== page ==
In spite of the molecular revolution in medicine over the last 20-30 years, the most accurate staging and prognostic test in breast cancer management is surgical removal of lymph node(s). However, earlier detection of breast cancer has resulted in nearly 70% of the cases presenting with no evidence of nodal disease. Furthermore, nearly 30% of those who have node-negative cancer ultimately progress to metastatic disease. Thus this relatively primitive test, albeit the best we have, is not very accurate. The underlying goal of this translational study is to replace nodal dissection with a test that is more accurate and less morbid. We propose development of a molecular expression analysis of the primary tumor that will predict recurrence better than nodal dissection. The technology is a new digital pathology device invented in our lab (called AQUA) that can measure protein expression in tissue samples with biochemical accuracy (like an ELISA assay) but also maintains the critical spatial information on which all of diagnostic pathology is based. This device will be used to select a small series (3-7) of tissue biomarkers, that when quantitatively assessed, can predict stage and metastasis better than the current surgical node-based assays. We propose 2 specific aims: 1) To use automated analysis of tissue microarrays to validate and distill the markers to obtain a set of 3-7 markers that accurately predict metastasis, and 2) To do a prospective diagnostic trial to determine if AQUA based analysis of breast biopsies using the select set of markers can accurately predict metastasis to the sentinel and/or non-sentinel nodes (primary endpoint) or predict recurrence (secondary endpoint).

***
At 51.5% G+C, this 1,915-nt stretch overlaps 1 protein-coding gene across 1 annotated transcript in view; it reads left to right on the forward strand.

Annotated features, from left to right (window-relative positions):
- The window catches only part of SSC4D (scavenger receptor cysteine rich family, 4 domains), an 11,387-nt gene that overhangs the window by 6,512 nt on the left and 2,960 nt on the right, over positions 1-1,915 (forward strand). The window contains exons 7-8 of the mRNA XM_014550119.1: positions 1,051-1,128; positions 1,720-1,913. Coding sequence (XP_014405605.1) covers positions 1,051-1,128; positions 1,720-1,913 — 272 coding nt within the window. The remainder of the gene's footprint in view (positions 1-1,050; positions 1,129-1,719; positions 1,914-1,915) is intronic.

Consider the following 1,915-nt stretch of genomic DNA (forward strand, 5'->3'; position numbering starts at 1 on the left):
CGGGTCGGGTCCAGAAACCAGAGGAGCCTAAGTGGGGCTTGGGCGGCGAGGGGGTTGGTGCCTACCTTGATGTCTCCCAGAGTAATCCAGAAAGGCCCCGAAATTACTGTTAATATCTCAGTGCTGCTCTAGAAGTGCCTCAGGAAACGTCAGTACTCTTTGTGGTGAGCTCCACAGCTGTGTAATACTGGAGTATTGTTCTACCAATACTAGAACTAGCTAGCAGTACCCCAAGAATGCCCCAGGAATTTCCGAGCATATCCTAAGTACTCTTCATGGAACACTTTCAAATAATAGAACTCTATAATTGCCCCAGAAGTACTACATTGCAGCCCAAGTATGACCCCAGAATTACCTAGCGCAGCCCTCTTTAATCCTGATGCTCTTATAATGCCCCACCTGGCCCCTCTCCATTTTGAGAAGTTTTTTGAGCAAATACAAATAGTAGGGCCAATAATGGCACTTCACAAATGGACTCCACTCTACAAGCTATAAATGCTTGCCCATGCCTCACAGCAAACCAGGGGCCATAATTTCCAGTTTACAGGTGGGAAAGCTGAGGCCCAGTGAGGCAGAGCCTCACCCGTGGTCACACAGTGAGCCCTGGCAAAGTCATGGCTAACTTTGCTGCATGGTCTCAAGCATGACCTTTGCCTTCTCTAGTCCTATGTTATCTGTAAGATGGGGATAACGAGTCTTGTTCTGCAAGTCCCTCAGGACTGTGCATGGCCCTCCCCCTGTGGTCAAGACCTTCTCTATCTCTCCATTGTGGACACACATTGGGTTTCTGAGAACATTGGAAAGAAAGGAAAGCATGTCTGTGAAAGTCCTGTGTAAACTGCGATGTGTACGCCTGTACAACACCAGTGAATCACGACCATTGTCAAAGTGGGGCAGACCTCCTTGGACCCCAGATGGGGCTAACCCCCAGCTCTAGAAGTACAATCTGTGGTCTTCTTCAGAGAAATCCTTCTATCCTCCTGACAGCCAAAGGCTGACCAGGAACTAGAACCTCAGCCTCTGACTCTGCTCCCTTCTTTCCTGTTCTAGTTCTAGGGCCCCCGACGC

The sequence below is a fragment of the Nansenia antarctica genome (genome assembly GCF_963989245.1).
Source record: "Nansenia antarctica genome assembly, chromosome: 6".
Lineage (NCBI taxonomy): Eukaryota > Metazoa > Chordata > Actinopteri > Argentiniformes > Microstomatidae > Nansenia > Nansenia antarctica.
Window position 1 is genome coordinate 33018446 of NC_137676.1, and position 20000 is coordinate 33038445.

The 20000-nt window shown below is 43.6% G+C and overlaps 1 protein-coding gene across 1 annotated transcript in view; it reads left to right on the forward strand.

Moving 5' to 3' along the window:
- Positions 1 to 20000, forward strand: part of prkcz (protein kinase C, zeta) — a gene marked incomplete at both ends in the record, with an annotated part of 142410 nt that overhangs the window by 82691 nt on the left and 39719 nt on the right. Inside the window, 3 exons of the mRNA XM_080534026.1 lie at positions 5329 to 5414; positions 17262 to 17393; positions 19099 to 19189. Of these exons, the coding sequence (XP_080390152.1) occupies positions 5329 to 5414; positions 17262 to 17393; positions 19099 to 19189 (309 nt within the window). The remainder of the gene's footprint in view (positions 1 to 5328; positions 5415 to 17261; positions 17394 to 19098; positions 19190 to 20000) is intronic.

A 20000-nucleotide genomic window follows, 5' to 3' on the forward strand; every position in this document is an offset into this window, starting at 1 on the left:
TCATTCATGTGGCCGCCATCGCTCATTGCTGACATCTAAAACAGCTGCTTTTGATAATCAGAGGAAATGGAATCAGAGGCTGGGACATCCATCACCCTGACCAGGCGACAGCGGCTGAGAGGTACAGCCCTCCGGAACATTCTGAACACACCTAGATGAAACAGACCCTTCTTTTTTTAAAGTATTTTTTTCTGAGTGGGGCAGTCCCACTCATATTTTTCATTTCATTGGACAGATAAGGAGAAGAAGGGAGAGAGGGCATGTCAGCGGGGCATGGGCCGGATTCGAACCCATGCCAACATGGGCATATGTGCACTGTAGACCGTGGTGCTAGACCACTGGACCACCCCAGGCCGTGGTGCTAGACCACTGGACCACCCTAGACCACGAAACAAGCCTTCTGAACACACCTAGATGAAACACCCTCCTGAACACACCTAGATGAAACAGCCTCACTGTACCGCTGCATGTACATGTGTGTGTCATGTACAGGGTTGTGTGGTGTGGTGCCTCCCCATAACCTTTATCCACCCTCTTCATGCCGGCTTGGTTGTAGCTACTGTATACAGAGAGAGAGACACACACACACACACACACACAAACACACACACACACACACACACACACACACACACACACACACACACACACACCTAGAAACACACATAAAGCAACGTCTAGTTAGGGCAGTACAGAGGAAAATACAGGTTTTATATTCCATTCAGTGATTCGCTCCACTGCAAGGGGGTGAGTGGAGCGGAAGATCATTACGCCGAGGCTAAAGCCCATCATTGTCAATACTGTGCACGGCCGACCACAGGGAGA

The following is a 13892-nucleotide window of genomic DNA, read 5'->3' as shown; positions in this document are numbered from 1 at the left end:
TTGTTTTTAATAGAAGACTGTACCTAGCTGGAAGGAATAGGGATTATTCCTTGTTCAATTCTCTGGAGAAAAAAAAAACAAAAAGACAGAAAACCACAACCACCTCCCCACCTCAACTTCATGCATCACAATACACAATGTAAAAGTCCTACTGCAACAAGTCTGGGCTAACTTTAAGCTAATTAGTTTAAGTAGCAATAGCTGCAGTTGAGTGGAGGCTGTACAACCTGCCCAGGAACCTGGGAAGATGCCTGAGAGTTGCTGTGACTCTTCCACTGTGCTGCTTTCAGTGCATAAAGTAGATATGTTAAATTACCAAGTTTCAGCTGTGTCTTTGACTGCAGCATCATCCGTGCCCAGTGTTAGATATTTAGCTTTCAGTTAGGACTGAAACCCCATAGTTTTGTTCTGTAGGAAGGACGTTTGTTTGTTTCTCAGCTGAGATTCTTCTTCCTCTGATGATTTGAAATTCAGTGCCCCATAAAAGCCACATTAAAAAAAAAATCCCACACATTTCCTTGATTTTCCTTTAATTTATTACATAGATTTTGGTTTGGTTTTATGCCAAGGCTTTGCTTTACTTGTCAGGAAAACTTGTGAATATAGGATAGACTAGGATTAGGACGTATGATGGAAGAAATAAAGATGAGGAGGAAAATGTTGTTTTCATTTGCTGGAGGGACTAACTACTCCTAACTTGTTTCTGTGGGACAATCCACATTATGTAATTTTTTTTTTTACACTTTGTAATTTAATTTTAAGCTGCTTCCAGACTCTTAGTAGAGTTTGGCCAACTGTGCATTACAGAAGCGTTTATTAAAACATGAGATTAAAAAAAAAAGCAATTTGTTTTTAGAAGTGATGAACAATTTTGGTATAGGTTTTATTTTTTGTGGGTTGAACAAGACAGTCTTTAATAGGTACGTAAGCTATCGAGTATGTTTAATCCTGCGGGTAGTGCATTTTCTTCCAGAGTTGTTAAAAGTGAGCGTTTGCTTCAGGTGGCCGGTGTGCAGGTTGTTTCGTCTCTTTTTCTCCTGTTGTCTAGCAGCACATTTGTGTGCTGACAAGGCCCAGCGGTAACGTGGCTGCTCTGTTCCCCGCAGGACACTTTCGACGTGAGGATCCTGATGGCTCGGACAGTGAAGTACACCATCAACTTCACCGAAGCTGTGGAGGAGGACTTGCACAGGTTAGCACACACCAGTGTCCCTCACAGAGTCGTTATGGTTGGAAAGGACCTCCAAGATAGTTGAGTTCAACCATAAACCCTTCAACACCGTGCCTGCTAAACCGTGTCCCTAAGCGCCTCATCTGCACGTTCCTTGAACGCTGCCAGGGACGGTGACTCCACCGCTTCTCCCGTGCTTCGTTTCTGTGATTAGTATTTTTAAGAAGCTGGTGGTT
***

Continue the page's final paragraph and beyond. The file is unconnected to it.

National Institute of Health (NIH)
National Cancer Institute (NCI)
Exploratory/Developmental Grants Phase II (R33)
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Special Emphasis Panel (ZRG1-ONC-J (04))
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Lively, Tracy (LUGO)
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Yale University
Schools of Medicine
New Haven
United States
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